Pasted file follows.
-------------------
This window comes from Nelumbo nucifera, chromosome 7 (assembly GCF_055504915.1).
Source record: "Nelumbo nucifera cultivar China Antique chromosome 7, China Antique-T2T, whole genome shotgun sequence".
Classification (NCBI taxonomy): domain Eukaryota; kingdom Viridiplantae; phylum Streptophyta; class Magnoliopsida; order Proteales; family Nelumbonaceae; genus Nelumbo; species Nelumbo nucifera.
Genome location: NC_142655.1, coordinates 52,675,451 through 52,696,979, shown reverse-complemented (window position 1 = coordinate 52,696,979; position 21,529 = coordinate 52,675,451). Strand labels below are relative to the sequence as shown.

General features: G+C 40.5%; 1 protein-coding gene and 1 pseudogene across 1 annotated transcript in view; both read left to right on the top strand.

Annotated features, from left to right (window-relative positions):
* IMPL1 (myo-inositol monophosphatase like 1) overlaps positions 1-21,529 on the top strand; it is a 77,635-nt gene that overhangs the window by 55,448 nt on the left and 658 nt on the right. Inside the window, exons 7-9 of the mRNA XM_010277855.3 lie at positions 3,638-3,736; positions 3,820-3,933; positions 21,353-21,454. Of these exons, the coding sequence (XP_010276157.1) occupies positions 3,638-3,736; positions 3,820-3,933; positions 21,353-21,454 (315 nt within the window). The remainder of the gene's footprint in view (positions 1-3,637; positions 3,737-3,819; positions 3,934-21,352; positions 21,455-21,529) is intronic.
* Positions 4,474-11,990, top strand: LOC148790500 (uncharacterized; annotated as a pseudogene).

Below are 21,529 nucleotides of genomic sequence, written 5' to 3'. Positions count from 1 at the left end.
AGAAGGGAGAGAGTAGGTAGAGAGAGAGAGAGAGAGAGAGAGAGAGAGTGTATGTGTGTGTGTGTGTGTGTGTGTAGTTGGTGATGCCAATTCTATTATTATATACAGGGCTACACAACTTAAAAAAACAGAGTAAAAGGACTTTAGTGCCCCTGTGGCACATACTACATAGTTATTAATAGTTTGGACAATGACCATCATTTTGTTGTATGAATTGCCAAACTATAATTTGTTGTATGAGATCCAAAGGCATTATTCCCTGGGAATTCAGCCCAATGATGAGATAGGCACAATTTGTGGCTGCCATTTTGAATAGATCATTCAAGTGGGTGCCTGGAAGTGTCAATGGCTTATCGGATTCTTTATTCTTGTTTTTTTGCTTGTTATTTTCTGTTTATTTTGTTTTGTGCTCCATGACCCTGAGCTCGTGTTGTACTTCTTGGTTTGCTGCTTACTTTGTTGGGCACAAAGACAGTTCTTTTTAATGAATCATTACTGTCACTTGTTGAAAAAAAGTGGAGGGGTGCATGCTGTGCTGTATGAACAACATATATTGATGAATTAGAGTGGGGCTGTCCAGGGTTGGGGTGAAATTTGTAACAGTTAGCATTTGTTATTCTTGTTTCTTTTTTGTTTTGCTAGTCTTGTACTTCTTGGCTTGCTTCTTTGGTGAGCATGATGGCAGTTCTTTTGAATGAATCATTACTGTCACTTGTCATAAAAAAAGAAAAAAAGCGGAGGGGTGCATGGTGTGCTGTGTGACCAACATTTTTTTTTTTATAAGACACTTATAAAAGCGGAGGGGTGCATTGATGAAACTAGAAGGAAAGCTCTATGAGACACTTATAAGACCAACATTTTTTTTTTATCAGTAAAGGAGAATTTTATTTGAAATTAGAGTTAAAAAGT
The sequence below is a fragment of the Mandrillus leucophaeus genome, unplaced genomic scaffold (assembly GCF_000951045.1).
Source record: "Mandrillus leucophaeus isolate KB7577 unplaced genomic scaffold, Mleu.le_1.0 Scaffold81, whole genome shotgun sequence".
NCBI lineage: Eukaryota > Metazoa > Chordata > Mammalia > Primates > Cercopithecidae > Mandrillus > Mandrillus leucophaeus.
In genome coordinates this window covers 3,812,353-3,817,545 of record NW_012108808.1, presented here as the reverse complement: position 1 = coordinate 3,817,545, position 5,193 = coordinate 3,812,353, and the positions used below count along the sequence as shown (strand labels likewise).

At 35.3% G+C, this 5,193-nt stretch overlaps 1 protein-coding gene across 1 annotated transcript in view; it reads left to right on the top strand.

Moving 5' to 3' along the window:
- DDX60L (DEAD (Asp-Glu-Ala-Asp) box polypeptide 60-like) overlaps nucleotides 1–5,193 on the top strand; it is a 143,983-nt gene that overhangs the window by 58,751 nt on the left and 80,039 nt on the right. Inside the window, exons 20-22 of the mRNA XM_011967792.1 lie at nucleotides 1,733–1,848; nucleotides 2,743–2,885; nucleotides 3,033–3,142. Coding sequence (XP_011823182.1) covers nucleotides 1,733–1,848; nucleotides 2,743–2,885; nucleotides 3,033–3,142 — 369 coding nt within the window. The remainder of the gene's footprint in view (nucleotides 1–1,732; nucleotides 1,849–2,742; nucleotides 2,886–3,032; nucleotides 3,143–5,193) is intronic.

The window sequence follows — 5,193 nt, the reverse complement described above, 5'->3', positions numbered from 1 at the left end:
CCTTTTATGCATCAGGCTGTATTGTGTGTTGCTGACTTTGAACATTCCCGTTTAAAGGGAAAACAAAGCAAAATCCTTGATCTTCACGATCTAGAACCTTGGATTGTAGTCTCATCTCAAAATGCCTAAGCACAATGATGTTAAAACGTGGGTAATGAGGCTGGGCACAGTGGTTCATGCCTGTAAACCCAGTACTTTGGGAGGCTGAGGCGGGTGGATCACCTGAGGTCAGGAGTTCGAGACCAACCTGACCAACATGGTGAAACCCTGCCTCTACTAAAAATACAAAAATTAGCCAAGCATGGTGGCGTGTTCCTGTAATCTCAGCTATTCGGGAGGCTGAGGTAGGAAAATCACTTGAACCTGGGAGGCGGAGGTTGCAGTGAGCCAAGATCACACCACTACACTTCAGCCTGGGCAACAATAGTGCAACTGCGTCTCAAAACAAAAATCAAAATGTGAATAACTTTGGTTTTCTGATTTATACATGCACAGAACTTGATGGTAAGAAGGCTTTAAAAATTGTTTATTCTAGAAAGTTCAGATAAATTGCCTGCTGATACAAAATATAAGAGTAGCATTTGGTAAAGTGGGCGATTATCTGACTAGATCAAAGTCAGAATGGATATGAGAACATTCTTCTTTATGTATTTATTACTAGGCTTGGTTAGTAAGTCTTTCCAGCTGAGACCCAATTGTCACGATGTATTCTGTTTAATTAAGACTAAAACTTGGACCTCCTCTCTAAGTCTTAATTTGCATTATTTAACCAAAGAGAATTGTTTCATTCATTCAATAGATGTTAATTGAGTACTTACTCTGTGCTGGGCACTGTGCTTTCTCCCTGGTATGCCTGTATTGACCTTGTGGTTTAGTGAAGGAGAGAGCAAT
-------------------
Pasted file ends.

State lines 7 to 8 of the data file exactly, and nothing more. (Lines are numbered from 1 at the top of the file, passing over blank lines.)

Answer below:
* IMPL1 (myo-inositol monophosphatase like 1) overlaps positions 1-21,529 on the top strand; it is a 77,635-nt gene that overhangs the window by 55,448 nt on the left and 658 nt on the right. Inside the window, exons 7-9 of the mRNA XM_010277855.3 lie at positions 3,638-3,736; positions 3,820-3,933; positions 21,353-21,454. Of these exons, the coding sequence (XP_010276157.1) occupies positions 3,638-3,736; positions 3,820-3,933; positions 21,353-21,454 (315 nt within the window). The remainder of the gene's footprint in view (positions 1-3,637; positions 3,737-3,819; positions 3,934-21,352; positions 21,455-21,529) is intronic.
* Positions 4,474-11,990, top strand: LOC148790500 (uncharacterized; annotated as a pseudogene).